I was bummed to see the Mets trade Jay Bruce to the Cleveland Indians. I thought he would fit well on the Yankees roster as 1B/DH. With a recent inability to get runs across the plate, Bruce would have helped kickstart the offense. Apparently the Yankees were involved in trade talks until the end, but the dealbreaker was money. The Yankees wanted the Mets to pay some of the remaining money owed to Bruce whereas the Indians absorbed the full balance due.
Have a Sunny Day Thursday…or a Sonny Gray Thursday! Let’s Go Yankees!
Enjoyed An Off Day…
Monday, Monday. I am glad it’s in the books but it was nice having an off-day while the Yankees enjoyed their free time in Toronto. But it’s now Tuesday and back to work.
Last month, I was in favor of a trade for a proven first baseman like Yonder Alonso (then with the Oakland A’s) or Lucas Duda (then with the New York Mets). Alonso’s bat cooled about the time Chase Headley started heating up so Headley probably blocked any potential deal that would have brought Alonso to New York as either part of the Sonny Gray trade or a separate trade. There’s also speculation that the Mets had a similar offer from the Yankees to one they accepted from the Tampa Bay Rays for Duda which showed the only way the Mets would work with the Yankees would be in an “overpay” situation.
So, where does that leave us with the latest speculation that Jay Bruce would be a good fit for the Yankees? Primarily an outfielder, he has played 11 games at first base this year making him at least as experienced at the position as Headley. He is left-handed and has mashed 29 homers this year to go with 75 RBI’s. He is batting .260/.324/.528. The 30-year-old is a free agent at the end of the year so he’d be a true rental. Admittedly, I’ve never been a big fan of Bruce as he has seemed too much like a feast-or-famine type of hitter. But, like Duda, he might have the swing for Yankee Stadium. So, I’d have to say that I am intrigued by this one to say the least. With so much uncertainty around Matt Holliday and Greg Bird, Bruce would bring a big stick to first base/DH for the rest of the year.
Nevertheless, if the Mets insist an overpay because it’s the Yankees, then it is not worth it. The Yankees are also included in Bruce’s limited no-trade clause but that’s nothing $$$ couldn’t solve. I am skeptical that the Mets would ever give the Yankees a player that could potentially help them make the play-offs and risk losing market share as a result.
I am not sure what I think about rumors the Yankees should pursue Mike Napoli. He is a proven winner. His numbers in his age 35 year are down from last year but he still has some thump in his bat with 22 HR’s albeit with a batting average that is south of the Todd Frazier line. Napoli’s contract carries a 2018 club option that can be bought out for $2.5 million. A costly measure, unless the Texas Rangers pay some or all the freight, to add the potential for a few late season bombs. If only Chris Carter had done what he was paid to do.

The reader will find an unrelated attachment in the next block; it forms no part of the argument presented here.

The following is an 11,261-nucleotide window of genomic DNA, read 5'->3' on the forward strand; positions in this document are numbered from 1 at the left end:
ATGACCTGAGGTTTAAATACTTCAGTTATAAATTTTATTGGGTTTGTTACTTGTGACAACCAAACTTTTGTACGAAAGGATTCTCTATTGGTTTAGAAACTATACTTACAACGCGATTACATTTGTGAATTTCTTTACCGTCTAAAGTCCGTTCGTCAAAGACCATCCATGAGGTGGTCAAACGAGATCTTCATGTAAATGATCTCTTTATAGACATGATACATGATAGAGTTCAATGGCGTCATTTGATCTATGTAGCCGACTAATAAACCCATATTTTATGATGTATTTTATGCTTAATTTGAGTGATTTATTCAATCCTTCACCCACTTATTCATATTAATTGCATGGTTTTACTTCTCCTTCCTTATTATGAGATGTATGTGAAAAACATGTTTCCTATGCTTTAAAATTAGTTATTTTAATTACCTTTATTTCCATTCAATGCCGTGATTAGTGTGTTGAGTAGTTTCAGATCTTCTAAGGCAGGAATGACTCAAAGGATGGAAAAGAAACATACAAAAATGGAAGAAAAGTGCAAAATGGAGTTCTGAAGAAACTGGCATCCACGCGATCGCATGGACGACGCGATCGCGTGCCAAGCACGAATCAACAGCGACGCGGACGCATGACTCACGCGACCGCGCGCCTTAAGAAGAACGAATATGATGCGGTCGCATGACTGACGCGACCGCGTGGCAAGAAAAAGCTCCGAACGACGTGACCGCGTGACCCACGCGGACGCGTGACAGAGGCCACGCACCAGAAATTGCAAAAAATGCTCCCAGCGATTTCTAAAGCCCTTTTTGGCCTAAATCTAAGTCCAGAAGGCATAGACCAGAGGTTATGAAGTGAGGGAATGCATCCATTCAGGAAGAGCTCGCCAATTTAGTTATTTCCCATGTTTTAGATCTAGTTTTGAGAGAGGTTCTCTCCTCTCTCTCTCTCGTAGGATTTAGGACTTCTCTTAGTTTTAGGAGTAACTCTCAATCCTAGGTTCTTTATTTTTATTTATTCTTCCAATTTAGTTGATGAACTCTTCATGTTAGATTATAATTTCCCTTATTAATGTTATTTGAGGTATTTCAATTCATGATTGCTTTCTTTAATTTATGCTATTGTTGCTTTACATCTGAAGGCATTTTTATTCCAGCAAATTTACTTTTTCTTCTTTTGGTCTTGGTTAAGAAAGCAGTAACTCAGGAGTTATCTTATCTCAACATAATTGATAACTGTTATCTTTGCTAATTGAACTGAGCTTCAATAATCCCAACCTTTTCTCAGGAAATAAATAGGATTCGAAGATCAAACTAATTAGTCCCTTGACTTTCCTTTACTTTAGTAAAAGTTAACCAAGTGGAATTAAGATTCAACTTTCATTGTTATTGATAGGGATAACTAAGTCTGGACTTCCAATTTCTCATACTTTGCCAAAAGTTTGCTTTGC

I hate to see any more prospects shipped away for a six-week need unless it is for someone that can truly be the difference-maker at this point in the season (a player with the potential to help for an October push). I want to see what Aaron Hicks and Tyler Austin can do, and then there’s, hold your breath, Greg Bird at the end of the month. Okay, maybe don’t hold your breath. I suspect that unless Matt Holliday is able to come back after his DL stint to resemble the player we saw in the first half (unlikely), the DH position is going to be very fluid on a day to day basis with player rotation.
More than anything, the Yankees need Gary Sanchez to step up and deliver the promise he showed us last August and September. At the moment, he’s the most maligned Yankee. The key will be how he responds to the criticism. The Yankees are a better team with El Gary in the lineup but he needs to make the defensive plays and wait for his pitches at the plate. The Yankees play 6 of the next 13 games against the Boston Red Sox and will face Chris Sale twice. Between the two Red Sox series, the Yankees play a home and away set against the New York Mets for four games. This is a very crucial two weeks that could go a long way toward deciding the eventual AL East winner.
According to Baseball America, the Los Angeles Dodgers have released former Yankees LOOGY Tommy Layne. The Dodgers also removed former Yankees prospect Peter O’Brien from the 40-man roster and outrighted him to Triple A. The Los Angeles Angels signed former Yankees reliever Branden Pinder, who was released earlier this summer by the Bombers. I am sure that Angels GM Billy Eppler is relying upon past information about Pinder to take a chance. I hope it works out for Pinder.
Next Up: Toronto Blue Jays at Rogers Centre, Toronto, Ontario, Canada…
The Toronto Blue Jays may be the AL East cellar dwellers but they always play the Yankees very tough. The Yankees will see old friend Rob Refsnyder who is currently on the Blue Jays active roster as a backup infielder.
The scheduled pitching match-ups are:
Yankees: CC Sabathia (9-4, 3.81 ERA)
Blue Jays: J.A. Happ (4-8, 3.92 ERA)
Yankees: Masahiro Tanaka (8-10, 4.93 ERA)
Blue Jays: Cesar Valdez (1-1, 7.63 ERA)
Yankees: Sonny Gray (6-6, 3.41 ERA)
Blue Jays: Marco Estrada (4-7, 5.12 ERA)
I am not trying to look ahead but it’s a bummer that we won’t have Sonny Gray for this weekend’s series against Boston at Yankee Stadium. The Red Sox have gone out of their way to ensure that Chris Sale gets three starts against the Yankees in the coming weeks.
Farewell to #25…
Former Yankee Don Baylor died Monday at age 68 from cancer. Baylor was American League MVP for the then California Angels in 1979 and he won a World Series with the Minnesota Twins at the end of his 19-year playing career, but I remember his toughness as the Yankees DH from 1983 to 1985, playing along side Don Mattingly and Dave Winfield. He was a magnet for baseballs with 267 HBP’s. I wasn’t a fan of the March 1986 trade that sent Baylor to the Boston Red Sox for Mike Easler. Rest in peace, Mr Baylor…
Have a great Tuesday! Let’s turn a two-game win streak into three! Go Yankees